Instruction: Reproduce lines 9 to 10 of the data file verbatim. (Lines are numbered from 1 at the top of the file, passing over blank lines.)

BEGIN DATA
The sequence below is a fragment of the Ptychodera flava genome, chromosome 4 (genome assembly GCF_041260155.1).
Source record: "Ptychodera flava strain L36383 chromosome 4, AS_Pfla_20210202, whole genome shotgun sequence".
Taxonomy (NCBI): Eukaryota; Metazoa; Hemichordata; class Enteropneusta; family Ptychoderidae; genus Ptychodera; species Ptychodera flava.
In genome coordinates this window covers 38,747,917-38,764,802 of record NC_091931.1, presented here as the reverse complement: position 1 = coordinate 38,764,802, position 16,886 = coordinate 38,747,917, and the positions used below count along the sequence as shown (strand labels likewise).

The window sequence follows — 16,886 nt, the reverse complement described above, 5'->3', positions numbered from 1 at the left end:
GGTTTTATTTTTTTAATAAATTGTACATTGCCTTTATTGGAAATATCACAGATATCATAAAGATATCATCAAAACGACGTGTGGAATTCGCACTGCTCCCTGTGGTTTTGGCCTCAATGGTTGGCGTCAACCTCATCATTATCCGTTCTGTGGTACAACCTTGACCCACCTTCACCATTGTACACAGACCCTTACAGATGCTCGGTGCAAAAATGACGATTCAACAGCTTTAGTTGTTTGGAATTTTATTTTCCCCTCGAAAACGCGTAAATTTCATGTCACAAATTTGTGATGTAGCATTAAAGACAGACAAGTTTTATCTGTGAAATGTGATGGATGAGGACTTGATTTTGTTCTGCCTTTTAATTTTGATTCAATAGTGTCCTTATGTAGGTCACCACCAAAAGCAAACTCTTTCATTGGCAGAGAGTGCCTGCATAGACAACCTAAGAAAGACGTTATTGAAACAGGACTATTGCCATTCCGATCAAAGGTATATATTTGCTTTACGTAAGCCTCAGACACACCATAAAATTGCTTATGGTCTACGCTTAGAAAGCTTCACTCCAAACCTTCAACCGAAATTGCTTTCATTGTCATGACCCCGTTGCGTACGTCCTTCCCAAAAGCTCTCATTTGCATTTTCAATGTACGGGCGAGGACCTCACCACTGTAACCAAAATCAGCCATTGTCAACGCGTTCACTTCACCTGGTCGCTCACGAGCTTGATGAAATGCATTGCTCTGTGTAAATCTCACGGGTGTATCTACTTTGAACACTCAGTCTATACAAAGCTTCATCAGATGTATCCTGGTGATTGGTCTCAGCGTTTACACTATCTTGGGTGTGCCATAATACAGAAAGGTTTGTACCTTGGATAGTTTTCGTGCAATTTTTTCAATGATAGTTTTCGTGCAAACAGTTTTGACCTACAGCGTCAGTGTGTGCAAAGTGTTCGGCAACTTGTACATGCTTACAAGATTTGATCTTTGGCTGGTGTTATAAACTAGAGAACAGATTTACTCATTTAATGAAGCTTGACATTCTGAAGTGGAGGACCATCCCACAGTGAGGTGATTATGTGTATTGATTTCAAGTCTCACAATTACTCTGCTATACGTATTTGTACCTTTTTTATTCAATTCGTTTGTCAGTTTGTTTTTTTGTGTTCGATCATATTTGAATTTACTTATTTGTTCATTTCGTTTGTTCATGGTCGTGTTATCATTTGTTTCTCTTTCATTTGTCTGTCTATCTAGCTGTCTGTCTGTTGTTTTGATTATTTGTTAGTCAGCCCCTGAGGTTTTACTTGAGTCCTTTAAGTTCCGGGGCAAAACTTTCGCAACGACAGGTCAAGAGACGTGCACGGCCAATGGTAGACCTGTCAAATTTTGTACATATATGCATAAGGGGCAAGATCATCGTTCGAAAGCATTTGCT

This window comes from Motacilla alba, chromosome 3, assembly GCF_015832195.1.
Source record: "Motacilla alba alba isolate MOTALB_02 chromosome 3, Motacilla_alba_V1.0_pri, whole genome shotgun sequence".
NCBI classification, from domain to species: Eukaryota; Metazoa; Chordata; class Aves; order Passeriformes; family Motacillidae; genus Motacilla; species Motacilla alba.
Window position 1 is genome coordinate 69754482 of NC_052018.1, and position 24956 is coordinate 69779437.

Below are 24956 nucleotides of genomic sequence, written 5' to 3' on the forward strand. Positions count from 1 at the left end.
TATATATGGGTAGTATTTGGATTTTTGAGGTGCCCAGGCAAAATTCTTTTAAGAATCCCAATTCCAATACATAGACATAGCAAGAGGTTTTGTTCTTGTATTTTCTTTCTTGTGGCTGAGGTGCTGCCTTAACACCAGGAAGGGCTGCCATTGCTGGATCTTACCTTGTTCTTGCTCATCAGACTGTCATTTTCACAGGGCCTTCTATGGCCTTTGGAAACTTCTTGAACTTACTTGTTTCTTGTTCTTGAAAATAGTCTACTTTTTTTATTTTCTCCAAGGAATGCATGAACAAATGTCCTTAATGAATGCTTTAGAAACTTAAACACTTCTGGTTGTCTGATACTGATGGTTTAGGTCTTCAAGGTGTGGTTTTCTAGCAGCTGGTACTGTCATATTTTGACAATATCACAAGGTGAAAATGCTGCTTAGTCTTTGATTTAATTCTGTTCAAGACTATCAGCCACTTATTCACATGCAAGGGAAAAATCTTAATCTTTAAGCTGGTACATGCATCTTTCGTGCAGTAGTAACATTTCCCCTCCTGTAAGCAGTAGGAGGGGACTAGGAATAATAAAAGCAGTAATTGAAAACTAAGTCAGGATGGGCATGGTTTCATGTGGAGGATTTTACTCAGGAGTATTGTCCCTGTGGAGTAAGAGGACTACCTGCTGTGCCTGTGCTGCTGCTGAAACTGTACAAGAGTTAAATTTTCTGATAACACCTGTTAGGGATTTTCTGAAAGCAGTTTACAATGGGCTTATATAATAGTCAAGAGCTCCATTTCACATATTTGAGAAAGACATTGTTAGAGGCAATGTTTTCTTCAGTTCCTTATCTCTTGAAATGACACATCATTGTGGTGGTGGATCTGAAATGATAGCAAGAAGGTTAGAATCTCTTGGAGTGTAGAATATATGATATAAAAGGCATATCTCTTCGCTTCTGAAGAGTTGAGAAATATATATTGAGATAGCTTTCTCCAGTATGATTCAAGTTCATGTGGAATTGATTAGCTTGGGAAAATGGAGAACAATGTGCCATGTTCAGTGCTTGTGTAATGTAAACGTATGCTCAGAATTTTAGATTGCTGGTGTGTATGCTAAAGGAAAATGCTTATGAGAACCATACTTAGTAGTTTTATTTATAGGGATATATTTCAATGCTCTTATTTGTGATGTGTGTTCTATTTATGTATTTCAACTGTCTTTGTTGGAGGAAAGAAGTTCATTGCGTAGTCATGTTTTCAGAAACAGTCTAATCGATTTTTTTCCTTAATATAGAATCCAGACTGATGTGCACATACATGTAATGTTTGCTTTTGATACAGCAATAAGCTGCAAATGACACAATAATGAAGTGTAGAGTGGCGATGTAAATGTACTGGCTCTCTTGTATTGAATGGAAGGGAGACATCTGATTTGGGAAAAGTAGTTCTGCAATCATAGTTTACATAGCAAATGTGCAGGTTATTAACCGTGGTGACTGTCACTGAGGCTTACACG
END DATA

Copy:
NCBI classification, from domain to species: Eukaryota; Metazoa; Chordata; class Aves; order Passeriformes; family Motacillidae; genus Motacilla; species Motacilla alba.
Window position 1 is genome coordinate 69754482 of NC_052018.1, and position 24956 is coordinate 69779437.